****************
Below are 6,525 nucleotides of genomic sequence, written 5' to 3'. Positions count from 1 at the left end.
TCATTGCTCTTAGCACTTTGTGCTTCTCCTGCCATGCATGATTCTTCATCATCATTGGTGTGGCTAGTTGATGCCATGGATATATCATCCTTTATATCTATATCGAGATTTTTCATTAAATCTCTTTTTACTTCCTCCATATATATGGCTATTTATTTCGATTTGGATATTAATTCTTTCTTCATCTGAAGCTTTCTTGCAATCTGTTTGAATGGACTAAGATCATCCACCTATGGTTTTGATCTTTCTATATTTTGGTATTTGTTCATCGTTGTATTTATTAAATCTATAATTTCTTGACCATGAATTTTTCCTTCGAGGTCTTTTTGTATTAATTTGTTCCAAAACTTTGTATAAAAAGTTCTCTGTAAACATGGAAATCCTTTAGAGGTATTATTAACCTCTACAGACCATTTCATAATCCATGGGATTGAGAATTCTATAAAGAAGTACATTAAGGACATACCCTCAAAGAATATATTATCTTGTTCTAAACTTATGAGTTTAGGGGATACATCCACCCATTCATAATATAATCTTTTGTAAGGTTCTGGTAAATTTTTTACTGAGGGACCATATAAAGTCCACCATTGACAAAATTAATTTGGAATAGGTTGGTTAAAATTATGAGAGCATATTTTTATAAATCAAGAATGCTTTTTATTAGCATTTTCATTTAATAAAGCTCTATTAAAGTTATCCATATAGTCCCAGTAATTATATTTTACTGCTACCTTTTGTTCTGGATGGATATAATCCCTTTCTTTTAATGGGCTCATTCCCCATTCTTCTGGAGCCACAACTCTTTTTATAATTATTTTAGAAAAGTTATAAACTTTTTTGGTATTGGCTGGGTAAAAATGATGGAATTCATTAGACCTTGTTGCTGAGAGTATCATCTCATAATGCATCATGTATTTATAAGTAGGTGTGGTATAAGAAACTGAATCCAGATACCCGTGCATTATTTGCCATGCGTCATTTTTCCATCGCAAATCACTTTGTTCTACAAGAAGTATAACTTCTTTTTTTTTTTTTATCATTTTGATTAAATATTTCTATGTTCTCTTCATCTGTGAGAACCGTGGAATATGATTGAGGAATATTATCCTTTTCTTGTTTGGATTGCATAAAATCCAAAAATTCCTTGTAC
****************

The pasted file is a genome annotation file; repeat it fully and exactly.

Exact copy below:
Below are 6,525 nucleotides of genomic sequence, written 5' to 3'. Positions count from 1 at the left end.
TCATTGCTCTTAGCACTTTGTGCTTCTCCTGCCATGCATGATTCTTCATCATCATTGGTGTGGCTAGTTGATGCCATGGATATATCATCCTTTATATCTATATCGAGATTTTTCATTAAATCTCTTTTTACTTCCTCCATATATATGGCTATTTATTTCGATTTGGATATTAATTCTTTCTTCATCTGAAGCTTTCTTGCAATCTGTTTGAATGGACTAAGATCATCCACCTATGGTTTTGATCTTTCTATATTTTGGTATTTGTTCATCGTTGTATTTATTAAATCTATAATTTCTTGACCATGAATTTTTCCTTCGAGGTCTTTTTGTATTAATTTGTTCCAAAACTTTGTATAAAAAGTTCTCTGTAAACATGGAAATCCTTTAGAGGTATTATTAACCTCTACAGACCATTTCATAATCCATGGGATTGAGAATTCTATAAAGAAGTACATTAAGGACATACCCTCAAAGAATATATTATCTTGTTCTAAACTTATGAGTTTAGGGGATACATCCACCCATTCATAATATAATCTTTTGTAAGGTTCTGGTAAATTTTTTACTGAGGGACCATATAAAGTCCACCATTGACAAAATTAATTTGGAATAGGTTGGTTAAAATTATGAGAGCATATTTTTATAAATCAAGAATGCTTTTTATTAGCATTTTCATTTAATAAAGCTCTATTAAAGTTATCCATATAGTCCCAGTAATTATATTTTACTGCTACCTTTTGTTCTGGATGGATATAATCCCTTTCTTTTAATGGGCTCATTCCCCATTCTTCTGGAGCCACAACTCTTTTTATAATTATTTTAGAAAAGTTATAAACTTTTTTGGTATTGGCTGGGTAAAAATGATGGAATTCATTAGACCTTGTTGCTGAGAGTATCATCTCATAATGCATCATGTATTTATAAGTAGGTGTGGTATAAGAAACTGAATCCAGATACCCGTGCATTATTTGCCATGCGTCATTTTTCCATCGCAAATCACTTTGTTCTACAAGAAGTATAACTTCTTTTTTTTTTTTTATCATTTTGATTAAATATTTCTATGTTCTCTTCATCTGTGAGAACCGTGGAATATGATTGAGGAATATTATCCTTTTCTTGTTTGGATTGCATAAAATCCAAAAATTCCTTGTAC